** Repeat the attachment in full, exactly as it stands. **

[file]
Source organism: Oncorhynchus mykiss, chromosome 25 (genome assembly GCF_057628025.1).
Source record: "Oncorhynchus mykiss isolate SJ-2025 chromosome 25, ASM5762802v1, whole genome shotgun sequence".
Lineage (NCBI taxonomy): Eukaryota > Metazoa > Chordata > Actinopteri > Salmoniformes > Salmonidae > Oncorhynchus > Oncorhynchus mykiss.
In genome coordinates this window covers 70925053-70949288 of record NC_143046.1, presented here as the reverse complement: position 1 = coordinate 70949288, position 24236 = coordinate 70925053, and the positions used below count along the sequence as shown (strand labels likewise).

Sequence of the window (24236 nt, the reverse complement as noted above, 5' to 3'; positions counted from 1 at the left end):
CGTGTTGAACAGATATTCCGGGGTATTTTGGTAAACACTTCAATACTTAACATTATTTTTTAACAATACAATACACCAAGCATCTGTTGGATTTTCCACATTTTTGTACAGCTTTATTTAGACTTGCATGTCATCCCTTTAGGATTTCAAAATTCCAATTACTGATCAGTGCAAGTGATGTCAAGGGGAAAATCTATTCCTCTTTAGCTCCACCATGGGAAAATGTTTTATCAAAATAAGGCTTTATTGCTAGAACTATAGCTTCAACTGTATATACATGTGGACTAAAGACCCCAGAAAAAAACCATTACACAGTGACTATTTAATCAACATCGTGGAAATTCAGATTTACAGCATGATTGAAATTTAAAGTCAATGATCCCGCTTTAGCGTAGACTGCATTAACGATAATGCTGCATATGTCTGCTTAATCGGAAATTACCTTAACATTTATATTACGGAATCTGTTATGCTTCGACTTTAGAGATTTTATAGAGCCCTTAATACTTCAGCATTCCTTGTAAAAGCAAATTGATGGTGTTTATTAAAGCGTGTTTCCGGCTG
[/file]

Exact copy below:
Source organism: Oncorhynchus mykiss, chromosome 25 (genome assembly GCF_057628025.1).
Source record: "Oncorhynchus mykiss isolate SJ-2025 chromosome 25, ASM5762802v1, whole genome shotgun sequence".
Lineage (NCBI taxonomy): Eukaryota > Metazoa > Chordata > Actinopteri > Salmoniformes > Salmonidae > Oncorhynchus > Oncorhynchus mykiss.
In genome coordinates this window covers 70925053-70949288 of record NC_143046.1, presented here as the reverse complement: position 1 = coordinate 70949288, position 24236 = coordinate 70925053, and the positions used below count along the sequence as shown (strand labels likewise).

Sequence of the window (24236 nt, the reverse complement as noted above, 5' to 3'; positions counted from 1 at the left end):
CGTGTTGAACAGATATTCCGGGGTATTTTGGTAAACACTTCAATACTTAACATTATTTTTTAACAATACAATACACCAAGCATCTGTTGGATTTTCCACATTTTTGTACAGCTTTATTTAGACTTGCATGTCATCCCTTTAGGATTTCAAAATTCCAATTACTGATCAGTGCAAGTGATGTCAAGGGGAAAATCTATTCCTCTTTAGCTCCACCATGGGAAAATGTTTTATCAAAATAAGGCTTTATTGCTAGAACTATAGCTTCAACTGTATATACATGTGGACTAAAGACCCCAGAAAAAAACCATTACACAGTGACTATTTAATCAACATCGTGGAAATTCAGATTTACAGCATGATTGAAATTTAAAGTCAATGATCCCGCTTTAGCGTAGACTGCATTAACGATAATGCTGCATATGTCTGCTTAATCGGAAATTACCTTAACATTTATATTACGGAATCTGTTATGCTTCGACTTTAGAGATTTTATAGAGCCCTTAATACTTCAGCATTCCTTGTAAAAGCAAATTGATGGTGTTTATTAAAGCGTGTTTCCGGCTG